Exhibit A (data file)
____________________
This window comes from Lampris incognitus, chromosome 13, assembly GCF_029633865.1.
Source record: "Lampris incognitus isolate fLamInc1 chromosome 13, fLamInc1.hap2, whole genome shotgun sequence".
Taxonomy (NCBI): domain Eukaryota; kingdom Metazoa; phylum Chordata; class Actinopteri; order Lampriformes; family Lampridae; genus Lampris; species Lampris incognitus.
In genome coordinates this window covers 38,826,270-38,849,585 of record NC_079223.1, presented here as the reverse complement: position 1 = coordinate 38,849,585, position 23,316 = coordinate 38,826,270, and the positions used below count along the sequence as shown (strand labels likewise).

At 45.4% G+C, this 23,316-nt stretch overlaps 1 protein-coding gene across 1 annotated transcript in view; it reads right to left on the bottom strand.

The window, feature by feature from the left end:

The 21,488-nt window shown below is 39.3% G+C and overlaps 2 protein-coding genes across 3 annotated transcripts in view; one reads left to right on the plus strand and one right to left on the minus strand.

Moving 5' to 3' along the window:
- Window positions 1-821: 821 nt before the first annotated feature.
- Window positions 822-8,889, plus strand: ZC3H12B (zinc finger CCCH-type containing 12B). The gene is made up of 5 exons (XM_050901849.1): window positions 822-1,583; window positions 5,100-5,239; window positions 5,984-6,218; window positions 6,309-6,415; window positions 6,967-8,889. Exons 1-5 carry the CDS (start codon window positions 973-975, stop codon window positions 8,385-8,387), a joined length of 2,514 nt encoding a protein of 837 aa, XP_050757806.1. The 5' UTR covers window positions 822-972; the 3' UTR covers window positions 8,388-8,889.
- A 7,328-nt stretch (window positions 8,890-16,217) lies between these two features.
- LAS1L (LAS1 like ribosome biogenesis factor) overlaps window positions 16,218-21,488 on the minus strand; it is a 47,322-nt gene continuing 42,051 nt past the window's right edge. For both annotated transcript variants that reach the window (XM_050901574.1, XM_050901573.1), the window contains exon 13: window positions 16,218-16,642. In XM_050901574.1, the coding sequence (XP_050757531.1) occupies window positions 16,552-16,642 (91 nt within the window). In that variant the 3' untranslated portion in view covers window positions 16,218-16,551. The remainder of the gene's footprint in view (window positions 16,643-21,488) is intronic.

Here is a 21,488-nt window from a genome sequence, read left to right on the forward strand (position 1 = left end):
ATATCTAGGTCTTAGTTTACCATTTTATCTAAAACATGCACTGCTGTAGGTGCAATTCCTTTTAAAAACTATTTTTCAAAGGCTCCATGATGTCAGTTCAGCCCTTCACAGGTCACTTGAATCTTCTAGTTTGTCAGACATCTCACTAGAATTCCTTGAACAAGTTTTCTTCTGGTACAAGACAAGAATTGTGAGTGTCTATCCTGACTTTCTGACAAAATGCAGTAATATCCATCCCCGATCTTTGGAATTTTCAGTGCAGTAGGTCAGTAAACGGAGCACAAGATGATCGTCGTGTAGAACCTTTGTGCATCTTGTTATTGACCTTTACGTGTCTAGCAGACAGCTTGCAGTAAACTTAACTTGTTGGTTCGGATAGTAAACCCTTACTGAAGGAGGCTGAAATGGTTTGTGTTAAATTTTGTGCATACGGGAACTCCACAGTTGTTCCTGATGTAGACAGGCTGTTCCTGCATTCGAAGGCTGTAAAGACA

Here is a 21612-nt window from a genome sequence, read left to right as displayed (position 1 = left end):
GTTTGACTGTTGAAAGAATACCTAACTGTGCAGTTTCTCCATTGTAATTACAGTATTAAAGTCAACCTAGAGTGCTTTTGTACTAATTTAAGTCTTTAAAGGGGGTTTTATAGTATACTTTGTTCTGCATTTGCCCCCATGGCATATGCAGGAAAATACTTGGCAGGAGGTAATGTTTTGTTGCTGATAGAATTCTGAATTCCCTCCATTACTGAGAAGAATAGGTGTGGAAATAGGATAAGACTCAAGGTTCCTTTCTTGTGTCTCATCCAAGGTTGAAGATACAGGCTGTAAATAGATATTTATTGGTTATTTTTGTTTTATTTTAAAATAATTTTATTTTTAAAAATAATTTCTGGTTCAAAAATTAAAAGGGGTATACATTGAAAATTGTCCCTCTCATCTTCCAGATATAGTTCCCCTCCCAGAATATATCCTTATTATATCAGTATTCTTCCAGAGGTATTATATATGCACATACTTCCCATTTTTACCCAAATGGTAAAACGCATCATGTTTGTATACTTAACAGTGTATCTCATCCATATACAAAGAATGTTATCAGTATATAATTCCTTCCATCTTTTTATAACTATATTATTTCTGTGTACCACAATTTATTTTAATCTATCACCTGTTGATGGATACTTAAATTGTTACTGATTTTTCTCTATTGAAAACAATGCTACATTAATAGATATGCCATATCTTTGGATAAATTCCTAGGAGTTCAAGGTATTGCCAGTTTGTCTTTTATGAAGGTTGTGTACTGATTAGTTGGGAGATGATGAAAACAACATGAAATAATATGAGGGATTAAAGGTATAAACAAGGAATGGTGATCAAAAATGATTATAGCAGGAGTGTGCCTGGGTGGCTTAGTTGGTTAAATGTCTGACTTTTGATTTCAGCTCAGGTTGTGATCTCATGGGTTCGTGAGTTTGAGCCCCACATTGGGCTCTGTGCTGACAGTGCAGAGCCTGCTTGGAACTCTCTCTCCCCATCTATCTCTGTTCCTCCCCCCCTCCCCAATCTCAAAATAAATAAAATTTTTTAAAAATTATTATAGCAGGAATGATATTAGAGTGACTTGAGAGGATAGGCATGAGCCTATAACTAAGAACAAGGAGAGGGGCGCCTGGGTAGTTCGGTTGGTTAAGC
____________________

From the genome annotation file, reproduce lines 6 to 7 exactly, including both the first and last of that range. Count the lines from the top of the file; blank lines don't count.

The window, feature by feature from the left end:

The 21,488-nt window shown below is 39.3% G+C and overlaps 2 protein-coding genes across 3 annotated transcripts in view; one reads left to right on the plus strand and one right to left on the minus strand.